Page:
Two posts earlier I was asked some questions by Suhit in the comments... Here be answers. He is talking about how he, as a non-tech person, can break in to tech. He is looking more on the IT side of things, but thinks much of what I am on about may hold true. He may be right, but I am not too helpful there (of course thinking that I am always correct....)
My idea was to learn technology and understand it the way I would do if I was investing in the stock market. Enough stuff to differentiate between what the individual companies are doing and its strategic importance and the direction of the entire industry but not as much as a tech guy.
Is that a good way to think about it?
What do you suggest? How do I get upto speed on something?
Also, how will you assess what I know?
My thoughts on this:
Dangerous. Knowing where the industry is going is neccesary and useful, but you need to have some idea of where you want it to go. I resonate better with people who say "I think that *this* is interesting and that by bringing together *these guys* and *these guys* maybe we could go there" or "This company is doing cool stuff, and that will lead to here and that is cool becuase then you can do this". It can be from what they have said they will do, but I want you to have an opinion about it and beleive it. You need to show some passion about things and have picked winners and losers. I want you to think that some company is wrong, becuase by doing that you will have to have a reason and you will have to have put some thought in to it. Just reciting back to me what the industry is doing now is, I think, a base level criteria for being at the interview. If you can't do that, then you shouldn't be in the business. Having a truely beleived in opionion about stuff is harder, but more attractive to me.
I will PROBABLY disagree with you. I am rather opinionated that way. However, this is NOT a negative. We are on a streak now of only hiring people who I think are wrong, but the showed intellegence in their arguments and showed that they actually beleived what they were saying.
I keep saying "beleived" and I mean that in far more than the "your lying" sense. I mean that in the evangelical religious sense. BUT - you need to be able to change this deep beleif on a dime when the data says you should. When is that? I don't know... you know it when you see it. I am probably to quick to change my mind sometimes. I can, and this annoys the hell out of my wife, very deeply and truely beleive the opposate side of an argument with only a minutes warning. If I am wrong, I have to change, becuase reality doesn't really care too much about my opinion. If I can sense that you are like that, I will be more likely to push to hire you.
The warning I would attach to that last paragraph is that not everyone agrees with me. There are, and they are also succesfull, people who beleive in the "Full speed ahead=we are right, you are wrong and reality doesn't matter" statements around. I don't mix well with them....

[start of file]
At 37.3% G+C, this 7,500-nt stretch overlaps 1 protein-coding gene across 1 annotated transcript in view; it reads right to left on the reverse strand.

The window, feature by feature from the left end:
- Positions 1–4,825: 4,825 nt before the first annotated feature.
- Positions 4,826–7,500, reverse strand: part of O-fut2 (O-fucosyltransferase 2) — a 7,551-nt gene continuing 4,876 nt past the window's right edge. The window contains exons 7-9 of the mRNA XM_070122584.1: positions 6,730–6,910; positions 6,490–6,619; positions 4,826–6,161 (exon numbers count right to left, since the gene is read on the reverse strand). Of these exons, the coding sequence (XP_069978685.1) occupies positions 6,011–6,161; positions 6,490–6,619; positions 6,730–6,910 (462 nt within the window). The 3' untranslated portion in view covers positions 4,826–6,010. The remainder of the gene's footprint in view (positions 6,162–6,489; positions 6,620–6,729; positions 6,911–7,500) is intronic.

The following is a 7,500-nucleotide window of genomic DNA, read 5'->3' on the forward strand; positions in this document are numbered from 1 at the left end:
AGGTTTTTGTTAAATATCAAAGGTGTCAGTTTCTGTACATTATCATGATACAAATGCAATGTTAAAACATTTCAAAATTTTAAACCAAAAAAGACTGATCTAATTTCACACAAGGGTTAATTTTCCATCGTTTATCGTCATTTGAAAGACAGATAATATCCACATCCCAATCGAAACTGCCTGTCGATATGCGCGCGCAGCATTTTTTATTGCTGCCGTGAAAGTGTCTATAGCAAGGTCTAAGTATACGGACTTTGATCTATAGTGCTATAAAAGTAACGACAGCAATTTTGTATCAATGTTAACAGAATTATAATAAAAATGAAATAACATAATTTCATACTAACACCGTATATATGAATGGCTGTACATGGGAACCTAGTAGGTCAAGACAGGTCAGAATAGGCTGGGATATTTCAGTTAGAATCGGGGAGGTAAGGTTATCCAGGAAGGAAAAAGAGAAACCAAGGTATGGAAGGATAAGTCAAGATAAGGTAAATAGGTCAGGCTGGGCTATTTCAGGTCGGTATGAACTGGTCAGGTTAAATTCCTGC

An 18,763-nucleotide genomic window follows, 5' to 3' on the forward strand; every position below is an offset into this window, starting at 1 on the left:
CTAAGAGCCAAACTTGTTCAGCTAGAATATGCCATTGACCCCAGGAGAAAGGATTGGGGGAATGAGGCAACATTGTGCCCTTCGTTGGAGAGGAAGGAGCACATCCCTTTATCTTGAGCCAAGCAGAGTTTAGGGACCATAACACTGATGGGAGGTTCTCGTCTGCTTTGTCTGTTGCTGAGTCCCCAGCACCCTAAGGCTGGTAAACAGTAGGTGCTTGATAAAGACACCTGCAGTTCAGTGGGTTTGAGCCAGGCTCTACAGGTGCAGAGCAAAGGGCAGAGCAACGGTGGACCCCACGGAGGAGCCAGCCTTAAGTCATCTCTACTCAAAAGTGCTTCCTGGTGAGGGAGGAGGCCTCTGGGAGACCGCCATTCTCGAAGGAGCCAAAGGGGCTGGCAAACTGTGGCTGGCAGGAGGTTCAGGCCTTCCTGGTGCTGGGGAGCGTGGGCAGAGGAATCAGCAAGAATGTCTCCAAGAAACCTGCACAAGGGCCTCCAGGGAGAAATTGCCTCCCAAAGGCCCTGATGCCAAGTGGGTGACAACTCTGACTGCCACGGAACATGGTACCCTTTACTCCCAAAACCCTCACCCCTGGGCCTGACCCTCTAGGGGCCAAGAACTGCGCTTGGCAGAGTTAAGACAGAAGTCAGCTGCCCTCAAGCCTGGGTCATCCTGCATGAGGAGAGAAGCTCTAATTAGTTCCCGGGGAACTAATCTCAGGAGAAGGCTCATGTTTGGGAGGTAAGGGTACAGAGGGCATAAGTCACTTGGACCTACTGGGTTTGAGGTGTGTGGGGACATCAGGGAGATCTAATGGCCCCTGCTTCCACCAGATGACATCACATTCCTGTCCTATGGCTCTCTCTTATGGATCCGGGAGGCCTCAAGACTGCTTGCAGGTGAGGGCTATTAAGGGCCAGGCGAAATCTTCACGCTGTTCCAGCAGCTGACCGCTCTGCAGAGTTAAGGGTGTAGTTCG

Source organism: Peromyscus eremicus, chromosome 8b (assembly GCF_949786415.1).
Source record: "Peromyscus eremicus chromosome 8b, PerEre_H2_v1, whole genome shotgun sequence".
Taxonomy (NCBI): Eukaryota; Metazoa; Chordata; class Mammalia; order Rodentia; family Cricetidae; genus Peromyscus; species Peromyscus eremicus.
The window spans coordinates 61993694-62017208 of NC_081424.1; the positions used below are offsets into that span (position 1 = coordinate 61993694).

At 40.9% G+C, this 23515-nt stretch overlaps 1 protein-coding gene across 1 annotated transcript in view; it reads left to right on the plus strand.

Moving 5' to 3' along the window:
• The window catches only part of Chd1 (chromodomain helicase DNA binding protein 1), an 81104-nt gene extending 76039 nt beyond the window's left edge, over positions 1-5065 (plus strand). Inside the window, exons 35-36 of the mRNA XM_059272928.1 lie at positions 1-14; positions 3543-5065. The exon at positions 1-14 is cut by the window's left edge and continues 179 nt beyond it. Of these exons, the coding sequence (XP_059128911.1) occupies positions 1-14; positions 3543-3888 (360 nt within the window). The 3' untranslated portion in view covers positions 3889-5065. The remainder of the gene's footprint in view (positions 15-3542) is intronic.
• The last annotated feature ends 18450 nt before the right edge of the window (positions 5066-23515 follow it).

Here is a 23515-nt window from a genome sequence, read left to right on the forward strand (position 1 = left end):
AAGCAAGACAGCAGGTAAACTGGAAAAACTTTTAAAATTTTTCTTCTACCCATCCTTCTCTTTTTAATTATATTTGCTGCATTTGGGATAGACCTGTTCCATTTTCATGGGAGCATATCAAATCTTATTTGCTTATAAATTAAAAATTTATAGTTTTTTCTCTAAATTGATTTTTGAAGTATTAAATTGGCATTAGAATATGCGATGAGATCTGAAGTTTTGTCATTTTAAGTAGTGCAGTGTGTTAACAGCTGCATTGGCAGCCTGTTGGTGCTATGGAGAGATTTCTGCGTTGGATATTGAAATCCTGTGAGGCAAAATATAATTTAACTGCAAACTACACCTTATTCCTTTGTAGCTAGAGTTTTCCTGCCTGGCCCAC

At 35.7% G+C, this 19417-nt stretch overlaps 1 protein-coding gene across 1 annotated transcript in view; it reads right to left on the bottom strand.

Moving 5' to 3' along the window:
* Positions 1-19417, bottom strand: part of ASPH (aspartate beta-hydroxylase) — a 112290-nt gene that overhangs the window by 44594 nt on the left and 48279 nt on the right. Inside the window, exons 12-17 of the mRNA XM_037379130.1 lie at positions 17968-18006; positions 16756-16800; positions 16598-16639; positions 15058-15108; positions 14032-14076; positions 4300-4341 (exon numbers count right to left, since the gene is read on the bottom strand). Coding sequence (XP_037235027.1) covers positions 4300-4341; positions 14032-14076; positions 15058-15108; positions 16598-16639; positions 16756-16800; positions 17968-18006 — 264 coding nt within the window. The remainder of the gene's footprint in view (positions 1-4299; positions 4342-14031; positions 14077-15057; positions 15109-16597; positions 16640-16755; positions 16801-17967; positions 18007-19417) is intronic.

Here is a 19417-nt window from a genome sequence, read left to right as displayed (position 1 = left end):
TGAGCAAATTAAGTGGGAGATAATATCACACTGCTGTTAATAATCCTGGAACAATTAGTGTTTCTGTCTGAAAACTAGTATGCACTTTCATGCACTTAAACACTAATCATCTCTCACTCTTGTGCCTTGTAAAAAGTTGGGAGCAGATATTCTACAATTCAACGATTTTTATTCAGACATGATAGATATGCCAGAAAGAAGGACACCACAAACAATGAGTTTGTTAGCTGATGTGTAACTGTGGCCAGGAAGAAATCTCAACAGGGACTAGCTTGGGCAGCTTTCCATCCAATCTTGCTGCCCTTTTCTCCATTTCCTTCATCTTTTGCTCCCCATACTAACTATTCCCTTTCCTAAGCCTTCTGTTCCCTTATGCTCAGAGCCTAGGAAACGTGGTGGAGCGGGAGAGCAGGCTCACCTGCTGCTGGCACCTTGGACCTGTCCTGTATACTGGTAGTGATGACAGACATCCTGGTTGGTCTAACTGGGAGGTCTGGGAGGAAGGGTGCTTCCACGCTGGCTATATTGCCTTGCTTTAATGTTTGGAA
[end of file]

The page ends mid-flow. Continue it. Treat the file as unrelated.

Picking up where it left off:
I had previously said "Be yourself" during interviews, and this is a case where you are going to have to do that as you don't know whether you are getting me or the other guy ahead of time.
How will I assess?
I will ask questions and see how you answer and what you say and whether you listened to my question. Can you answer my follow on questions? Is there depth to your answer, or are you just parroting stuff back that you heard elsewhere? Summed up above as "Do you beleive?" because you have to understand in order to beleive (where this concept departs from the religious overtones).
Is this a good way to think about it?
Yes, subject to caveats above. Did I mention beleiving?
What would I suggest?
Read everything in sight that you can understand. There are lots of intro's to this and intro to that and intro to the other. Read them. Know them. Read and understand company reports. Annual/quarterly reports have to have the dirty laundry in them. I know what is "known" in the industry and what is in the reports goes beyond what even most in the industry "know". It is all in there in small print. Read everyone of those that you can get your hands on for the industry you want to go in to and know what they say. You will get a fuller understanding of what the real issues are.
Skip market research reports. Frost and Sullivan and the ilk are, for the most part, more useless than toilet paper. If you have to use that, you probably are in trouble. People buy these to justify their jobs and to show that they are spending money. Reading the ones for our industry is dangerous as what they "Know" about our company is so funny that you may hurt yourself laughing. Using that as a baseline, you have to assume that the rest is crap as well.
Read the PR. It is fluff, but gives a big sense of where people SAY they are going. Go back to the quarterly reports and compare. Frequently entertaining for the complete opposate picture they present.
Know where the money comes from. Who are the customers? How much money do they have? How can they spend it? You may have to ask people this, but it is always good to know.
Other.... I am sure will come to me, but as a homework assignment goes that is probably pretty heavy lifting....